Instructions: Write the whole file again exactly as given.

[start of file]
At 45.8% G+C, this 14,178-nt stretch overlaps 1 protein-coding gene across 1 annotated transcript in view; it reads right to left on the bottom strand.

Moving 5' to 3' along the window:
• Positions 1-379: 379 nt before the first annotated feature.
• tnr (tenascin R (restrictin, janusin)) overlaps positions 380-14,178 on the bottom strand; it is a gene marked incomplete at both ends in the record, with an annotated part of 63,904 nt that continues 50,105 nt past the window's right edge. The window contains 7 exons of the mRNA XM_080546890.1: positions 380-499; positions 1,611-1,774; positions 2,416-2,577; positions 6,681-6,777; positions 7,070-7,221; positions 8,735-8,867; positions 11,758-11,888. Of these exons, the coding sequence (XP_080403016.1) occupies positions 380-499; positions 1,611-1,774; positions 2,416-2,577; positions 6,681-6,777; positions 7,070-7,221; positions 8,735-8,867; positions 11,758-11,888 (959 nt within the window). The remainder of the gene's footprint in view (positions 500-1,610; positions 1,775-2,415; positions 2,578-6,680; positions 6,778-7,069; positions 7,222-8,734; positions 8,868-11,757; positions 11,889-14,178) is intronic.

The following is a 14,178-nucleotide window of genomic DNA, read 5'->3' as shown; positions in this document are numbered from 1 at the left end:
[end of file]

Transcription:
At 45.8% G+C, this 14,178-nt stretch overlaps 1 protein-coding gene across 1 annotated transcript in view; it reads right to left on the bottom strand.

Moving 5' to 3' along the window:
• Positions 1-379: 379 nt before the first annotated feature.
• tnr (tenascin R (restrictin, janusin)) overlaps positions 380-14,178 on the bottom strand; it is a gene marked incomplete at both ends in the record, with an annotated part of 63,904 nt that continues 50,105 nt past the window's right edge. The window contains 7 exons of the mRNA XM_080546890.1: positions 380-499; positions 1,611-1,774; positions 2,416-2,577; positions 6,681-6,777; positions 7,070-7,221; positions 8,735-8,867; positions 11,758-11,888. Of these exons, the coding sequence (XP_080403016.1) occupies positions 380-499; positions 1,611-1,774; positions 2,416-2,577; positions 6,681-6,777; positions 7,070-7,221; positions 8,735-8,867; positions 11,758-11,888 (959 nt within the window). The remainder of the gene's footprint in view (positions 500-1,610; positions 1,775-2,415; positions 2,578-6,680; positions 6,778-7,069; positions 7,222-8,734; positions 8,868-11,757; positions 11,889-14,178) is intronic.

The following is a 14,178-nucleotide window of genomic DNA, read 5'->3' as shown; positions in this document are numbered from 1 at the left end: